Wednesday, July 15, 2020
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Is Drinking Now Part of the University/College Experience?

Just what is being taught at school? The Western post-secondary education is supposed to be a place of intellectual discourse and personal exploration. However, new research is shining light on the exploration that people engage in as university or college students. It’s sad that something as unproductive as drinking is such a major part of the student culture, but it’s considered to be just another normal part of the bigger picture of education. But here’s the really surprising fact: Students at post-secondary institutes drink more than their non-student peers.

Students vs. Non-students

These findings were reported last month in the Chronicle of Higher Education. But before you start wondering just who the smart ones really are (the educated or the non-educated?), usage for narcotics and other such drugs are more prevalent in non-students. So I guess when people ask for you to “pick your poison,” that would be alcohol for the educated, and narcotics for the others. The chart below describes the results from a 2009 study, comparing students and non-students in substance abuse.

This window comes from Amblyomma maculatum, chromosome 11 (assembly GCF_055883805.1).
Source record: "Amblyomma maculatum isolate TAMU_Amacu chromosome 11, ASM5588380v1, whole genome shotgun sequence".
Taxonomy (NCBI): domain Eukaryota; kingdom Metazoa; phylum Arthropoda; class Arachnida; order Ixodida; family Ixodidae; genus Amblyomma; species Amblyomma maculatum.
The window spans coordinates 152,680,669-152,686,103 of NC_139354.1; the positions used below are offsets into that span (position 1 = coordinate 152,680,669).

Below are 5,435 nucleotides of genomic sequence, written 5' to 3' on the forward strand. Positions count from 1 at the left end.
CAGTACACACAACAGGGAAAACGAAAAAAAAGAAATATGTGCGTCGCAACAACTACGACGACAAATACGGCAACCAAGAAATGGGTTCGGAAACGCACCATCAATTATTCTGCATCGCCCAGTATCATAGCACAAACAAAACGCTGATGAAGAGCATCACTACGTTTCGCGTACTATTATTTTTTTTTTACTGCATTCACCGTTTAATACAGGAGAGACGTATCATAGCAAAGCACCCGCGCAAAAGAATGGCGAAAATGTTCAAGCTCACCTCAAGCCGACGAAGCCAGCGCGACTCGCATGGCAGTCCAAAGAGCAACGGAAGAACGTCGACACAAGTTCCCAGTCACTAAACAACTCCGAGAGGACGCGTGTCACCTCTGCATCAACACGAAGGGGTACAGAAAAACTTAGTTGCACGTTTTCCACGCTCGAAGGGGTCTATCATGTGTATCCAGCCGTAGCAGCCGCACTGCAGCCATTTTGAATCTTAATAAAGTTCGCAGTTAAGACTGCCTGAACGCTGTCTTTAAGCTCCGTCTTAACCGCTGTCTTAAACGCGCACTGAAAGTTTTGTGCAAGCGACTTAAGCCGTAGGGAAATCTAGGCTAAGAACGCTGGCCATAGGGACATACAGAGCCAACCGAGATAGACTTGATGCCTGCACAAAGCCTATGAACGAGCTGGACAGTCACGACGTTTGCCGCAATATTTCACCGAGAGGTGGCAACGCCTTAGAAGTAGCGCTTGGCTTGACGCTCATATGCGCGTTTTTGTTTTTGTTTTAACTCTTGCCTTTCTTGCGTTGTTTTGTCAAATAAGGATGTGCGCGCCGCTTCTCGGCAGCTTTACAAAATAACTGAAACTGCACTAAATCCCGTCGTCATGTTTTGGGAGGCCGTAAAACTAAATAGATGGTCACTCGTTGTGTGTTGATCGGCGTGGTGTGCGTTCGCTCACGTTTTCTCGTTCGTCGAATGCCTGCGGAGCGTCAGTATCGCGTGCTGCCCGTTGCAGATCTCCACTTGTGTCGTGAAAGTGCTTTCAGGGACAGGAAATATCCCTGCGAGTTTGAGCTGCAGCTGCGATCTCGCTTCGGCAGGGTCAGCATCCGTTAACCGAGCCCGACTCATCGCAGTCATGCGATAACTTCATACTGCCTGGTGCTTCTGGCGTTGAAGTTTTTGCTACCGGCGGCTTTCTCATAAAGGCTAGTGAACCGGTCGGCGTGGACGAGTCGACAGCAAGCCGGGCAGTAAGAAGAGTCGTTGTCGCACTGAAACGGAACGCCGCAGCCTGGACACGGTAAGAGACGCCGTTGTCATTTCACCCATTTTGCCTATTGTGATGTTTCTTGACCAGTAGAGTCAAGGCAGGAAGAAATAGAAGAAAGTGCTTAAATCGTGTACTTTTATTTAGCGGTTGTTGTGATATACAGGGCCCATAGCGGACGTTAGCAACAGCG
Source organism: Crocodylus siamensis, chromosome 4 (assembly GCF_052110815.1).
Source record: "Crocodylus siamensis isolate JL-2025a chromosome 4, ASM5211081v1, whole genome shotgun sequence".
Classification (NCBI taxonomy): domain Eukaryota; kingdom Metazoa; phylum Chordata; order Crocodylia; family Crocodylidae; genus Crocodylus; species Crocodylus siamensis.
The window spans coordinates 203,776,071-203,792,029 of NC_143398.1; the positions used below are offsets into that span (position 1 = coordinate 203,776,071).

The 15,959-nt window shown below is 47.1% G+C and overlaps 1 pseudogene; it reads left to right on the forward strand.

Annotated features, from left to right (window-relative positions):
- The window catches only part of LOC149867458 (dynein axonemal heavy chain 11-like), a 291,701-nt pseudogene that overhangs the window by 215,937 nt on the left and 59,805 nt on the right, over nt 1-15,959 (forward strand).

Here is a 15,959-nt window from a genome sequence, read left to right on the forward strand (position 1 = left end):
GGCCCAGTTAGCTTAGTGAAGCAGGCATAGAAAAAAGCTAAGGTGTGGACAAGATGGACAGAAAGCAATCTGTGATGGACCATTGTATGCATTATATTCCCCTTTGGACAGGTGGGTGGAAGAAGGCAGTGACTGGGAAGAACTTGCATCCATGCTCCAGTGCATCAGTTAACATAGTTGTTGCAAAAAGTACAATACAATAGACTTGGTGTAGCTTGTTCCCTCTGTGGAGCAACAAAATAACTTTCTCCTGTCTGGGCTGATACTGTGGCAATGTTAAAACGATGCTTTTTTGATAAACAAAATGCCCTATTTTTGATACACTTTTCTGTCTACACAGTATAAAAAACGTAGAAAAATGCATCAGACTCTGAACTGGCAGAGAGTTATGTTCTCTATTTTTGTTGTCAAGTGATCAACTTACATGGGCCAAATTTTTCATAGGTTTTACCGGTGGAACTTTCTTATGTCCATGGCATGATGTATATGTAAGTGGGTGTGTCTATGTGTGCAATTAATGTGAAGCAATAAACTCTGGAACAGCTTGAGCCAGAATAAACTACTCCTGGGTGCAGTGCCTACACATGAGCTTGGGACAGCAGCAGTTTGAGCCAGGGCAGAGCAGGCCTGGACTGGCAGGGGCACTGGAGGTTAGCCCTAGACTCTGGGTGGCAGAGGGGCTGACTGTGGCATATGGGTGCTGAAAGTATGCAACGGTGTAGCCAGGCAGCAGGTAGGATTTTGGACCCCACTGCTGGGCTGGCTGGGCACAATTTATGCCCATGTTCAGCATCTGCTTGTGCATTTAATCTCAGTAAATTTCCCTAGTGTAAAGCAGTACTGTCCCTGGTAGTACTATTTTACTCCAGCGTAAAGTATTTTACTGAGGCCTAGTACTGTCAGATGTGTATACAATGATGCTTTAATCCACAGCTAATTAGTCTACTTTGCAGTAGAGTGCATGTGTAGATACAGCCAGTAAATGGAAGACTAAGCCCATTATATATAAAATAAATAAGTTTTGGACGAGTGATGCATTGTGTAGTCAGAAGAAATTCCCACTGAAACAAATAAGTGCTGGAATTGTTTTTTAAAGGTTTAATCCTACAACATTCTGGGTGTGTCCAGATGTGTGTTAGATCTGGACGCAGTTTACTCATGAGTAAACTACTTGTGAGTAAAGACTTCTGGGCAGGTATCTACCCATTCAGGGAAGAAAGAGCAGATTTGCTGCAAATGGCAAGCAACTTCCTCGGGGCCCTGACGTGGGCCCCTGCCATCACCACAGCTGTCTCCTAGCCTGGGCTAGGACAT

If we define “having a drinking problem” as being required to seek medical attention after drinking, then almost half of American college students have a drinking problem. To make matters worse, drinking is also taking a large toll on the already battered U.S. economy.

A new study from the University of Wisconsin, to be released in a few weeks, found that about 44% of American college students binge-drink, and rack up the bills at local hospitals. The National Council on Alcoholism and Drug Dependence (NCADD) reported: